So in a distinctly ambivalent mood I asked Lish’s agent if I could see his new novel, and what arrived was a slim, subversive, mind-bending volume titled My Romance. Forget Rodgers and Hart; the presiding influences were more Spalding Gray and, perhaps, Dostoyevksy’s The Underground Man. *It pretended to be (and, in part, was) a monologue that Lish himself had delivered at a writers conference, a brilliant impromptu (or was it?) disquisition on such matters as his psoriasis, his medications, his drinking, his wife’s terminal illness, his office hanky-panky, the value of the vintage Audemars Piguet watch that he’d inherited from his father (which he proposed to auction off right there), and the possibility that he may have accidentally killed his father in the process of trying to save him from an attack of esophageal dilation. It was a real high-wire act that erased the barrier between fact and fabrication and dared the reader to think the worst of its creator. Not unlike, come to think of it, Curb Your Enthusiasm—Larry David and Gordon Lish are brothers under the (itchy) skin.
Well, I thought, this is great. And I somehow got my employer to agree to publish it. At this point it would make a great ironic story if I told you that I proposed to do to Lish’s novel something similar to what he’d done to Carver and doubtless many others. But I didn’t, because I thought that My Romance could not be improved upon nor could I see any way one could improve it. In my jacket copy, I was to write with complete sincerity: “Lish uses his voice the way another virtuoso, Charlie Parker, used his saxophone.” How in hell do you “edit” a Charlie Parker solo, a construct so dependent on its moment-to-moment immediacy? You don’t—and I thought that Lish’s work had something of the same riveting this-only-happens-this-way-once quality.
However, I can tell you this with complete certainty: Had I had any bright editorial ideas, Lish would have summarily rejected them. His control-freak obsessiveness redoubled itself when it came to his own work. He demanded that he get to pick the art director for the cover. We strategized over the sending out of galleys like Ike planning D-Day—”Howard, I have enemies everywhere,” he said ominously, and he was right. And no author I have ever worked with concentrated more compulsively on the precise way each line of type fell on the page, driving me and the production department almost nuts. (This is a pattern of behavior, I have learned, that he’s repeated with his other editors.) He wanted what he wanted, and that was that. He was a living no-editing zone. Except, of course, when it came to his author’s work; then out came the pick and the shovel and the scalpel and the drill.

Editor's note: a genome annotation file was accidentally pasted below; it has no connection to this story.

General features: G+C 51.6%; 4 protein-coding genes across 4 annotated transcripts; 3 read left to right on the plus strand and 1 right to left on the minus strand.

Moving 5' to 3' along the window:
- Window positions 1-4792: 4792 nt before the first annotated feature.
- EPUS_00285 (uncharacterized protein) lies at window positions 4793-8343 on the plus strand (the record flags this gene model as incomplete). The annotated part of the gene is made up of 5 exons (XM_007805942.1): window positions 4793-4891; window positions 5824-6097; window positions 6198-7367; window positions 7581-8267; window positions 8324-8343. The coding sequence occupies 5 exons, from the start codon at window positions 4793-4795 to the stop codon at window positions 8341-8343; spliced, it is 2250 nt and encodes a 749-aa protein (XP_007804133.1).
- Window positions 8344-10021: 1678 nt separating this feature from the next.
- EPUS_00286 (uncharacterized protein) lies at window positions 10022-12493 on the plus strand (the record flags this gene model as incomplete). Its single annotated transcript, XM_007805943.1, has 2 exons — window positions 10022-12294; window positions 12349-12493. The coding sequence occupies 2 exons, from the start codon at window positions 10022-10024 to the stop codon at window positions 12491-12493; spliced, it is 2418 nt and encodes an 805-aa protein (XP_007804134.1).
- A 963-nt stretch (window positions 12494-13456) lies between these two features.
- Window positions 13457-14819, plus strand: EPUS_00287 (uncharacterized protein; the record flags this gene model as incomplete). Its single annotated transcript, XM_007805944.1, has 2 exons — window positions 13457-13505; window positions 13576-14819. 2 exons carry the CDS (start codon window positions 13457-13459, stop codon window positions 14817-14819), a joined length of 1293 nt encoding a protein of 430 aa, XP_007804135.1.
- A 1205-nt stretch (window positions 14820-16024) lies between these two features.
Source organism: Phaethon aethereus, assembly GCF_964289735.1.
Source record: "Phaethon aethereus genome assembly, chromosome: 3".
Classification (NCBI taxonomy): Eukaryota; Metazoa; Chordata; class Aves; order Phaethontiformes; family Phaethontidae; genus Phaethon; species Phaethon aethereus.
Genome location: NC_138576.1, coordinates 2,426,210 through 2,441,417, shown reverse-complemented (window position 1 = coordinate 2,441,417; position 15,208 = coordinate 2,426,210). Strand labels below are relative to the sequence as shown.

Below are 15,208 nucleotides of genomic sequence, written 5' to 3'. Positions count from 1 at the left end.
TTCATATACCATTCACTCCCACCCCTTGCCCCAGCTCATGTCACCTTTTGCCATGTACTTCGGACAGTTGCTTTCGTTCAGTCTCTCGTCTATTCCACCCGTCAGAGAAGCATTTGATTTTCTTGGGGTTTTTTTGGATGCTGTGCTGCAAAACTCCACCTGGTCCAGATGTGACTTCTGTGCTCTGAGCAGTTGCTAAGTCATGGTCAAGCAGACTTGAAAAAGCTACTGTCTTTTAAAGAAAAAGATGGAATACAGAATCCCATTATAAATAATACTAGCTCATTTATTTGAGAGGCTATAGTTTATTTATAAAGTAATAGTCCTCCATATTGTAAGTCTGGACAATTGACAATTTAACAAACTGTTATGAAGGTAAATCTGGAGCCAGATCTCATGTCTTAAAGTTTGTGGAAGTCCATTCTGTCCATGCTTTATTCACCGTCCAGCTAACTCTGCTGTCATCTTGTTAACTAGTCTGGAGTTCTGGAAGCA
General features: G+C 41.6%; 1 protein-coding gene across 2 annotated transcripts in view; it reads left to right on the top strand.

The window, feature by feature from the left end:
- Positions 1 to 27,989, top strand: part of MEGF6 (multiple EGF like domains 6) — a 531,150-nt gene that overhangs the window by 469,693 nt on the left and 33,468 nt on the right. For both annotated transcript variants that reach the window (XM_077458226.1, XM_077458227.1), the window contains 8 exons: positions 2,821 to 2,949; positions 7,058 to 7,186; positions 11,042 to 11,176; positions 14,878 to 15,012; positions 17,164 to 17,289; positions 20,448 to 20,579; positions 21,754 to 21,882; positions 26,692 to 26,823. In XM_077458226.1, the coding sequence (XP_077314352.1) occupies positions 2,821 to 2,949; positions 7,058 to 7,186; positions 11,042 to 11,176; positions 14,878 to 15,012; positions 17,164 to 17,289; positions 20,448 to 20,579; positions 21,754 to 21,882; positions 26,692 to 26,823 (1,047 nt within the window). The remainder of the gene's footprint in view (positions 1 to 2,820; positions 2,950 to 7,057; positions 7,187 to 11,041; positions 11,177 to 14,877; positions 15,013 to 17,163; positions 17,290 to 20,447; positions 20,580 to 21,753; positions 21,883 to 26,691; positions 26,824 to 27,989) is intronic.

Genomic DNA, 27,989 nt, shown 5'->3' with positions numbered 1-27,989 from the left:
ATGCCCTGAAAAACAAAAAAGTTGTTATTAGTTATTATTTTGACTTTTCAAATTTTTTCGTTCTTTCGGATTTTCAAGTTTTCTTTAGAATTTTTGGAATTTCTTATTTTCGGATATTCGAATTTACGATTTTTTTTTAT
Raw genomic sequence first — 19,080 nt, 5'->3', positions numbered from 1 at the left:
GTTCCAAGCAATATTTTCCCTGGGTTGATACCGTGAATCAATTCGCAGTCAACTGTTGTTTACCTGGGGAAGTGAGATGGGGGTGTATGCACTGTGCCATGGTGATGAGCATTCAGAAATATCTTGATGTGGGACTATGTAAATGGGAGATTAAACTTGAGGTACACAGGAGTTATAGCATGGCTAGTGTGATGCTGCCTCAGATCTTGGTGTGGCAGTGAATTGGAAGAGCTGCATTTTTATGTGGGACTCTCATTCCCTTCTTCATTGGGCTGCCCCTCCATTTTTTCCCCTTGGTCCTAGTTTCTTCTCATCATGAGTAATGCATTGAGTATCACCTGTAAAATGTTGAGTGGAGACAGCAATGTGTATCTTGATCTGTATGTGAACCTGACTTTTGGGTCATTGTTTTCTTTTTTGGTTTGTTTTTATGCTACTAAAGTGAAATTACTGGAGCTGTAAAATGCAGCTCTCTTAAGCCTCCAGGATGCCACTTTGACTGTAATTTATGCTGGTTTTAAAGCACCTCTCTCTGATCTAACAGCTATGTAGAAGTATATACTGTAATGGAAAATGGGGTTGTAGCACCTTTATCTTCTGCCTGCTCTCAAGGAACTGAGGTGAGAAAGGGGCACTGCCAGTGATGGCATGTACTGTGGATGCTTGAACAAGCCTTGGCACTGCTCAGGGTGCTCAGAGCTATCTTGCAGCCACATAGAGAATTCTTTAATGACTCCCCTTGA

Publishing My Romance turned out to be a chastening act of critical and commercial futility for me and my employer. Between the jacket copy episode and the many press accounts of his writing-class shenanigans, by 1992 he had made himself into such a figure of controversy and a target for mockery that bookstores ordered the book in meager quantities and only a couple of critics allowed themselves to be captivated by what I felt—and still feel—was its nervy brilliance. That same year, Lish did sue Harper’s, for libel and copyright infringement, for their publication of a private letter of instruction addressed to his students. As a result I got to read in the Village Voice that the net sale of My Romance amounted to slightly over 500 copies. (I had avoided learning the sales figures until then.)That is not just bad; that is pathetic. Five hundred copies means you sold about half that amount to friends, family members, and former students, maybe a few dozen to civilians, and the rest to libraries with standing orders for contemporary fiction by just about anybody.
Still, I don’t regret publishing My Romance for a second. I grew very fond of Gordon and remain so, as do most people who come under his eccentric spell. The rights and wrongs of the Carver business will take years to sort out and will become part of American literary history, comparable in some ways to Pound’s inspired editorial rolfing of Eliot’s first draft of “The Wasteland.” (Of course, Lish and Pound and Maxwell Perkins, at least in respect to his work with Thomas Wolfe, are the extreme outliers in the craft of editing. Most of us put ourselves at the service of helping the writer realize his or her particular vision with a mixture of nurturing and commercial calculation and, I suppose, passive aggression.) What I hope does not get lost in this dust-up is what an energizing figure, as mentor, cheerleader, trickster, and Svengali, on the literary scene that Lish was, how many invaluable talents in American fiction he brought to light, and how very interesting and influential a writer he himself is.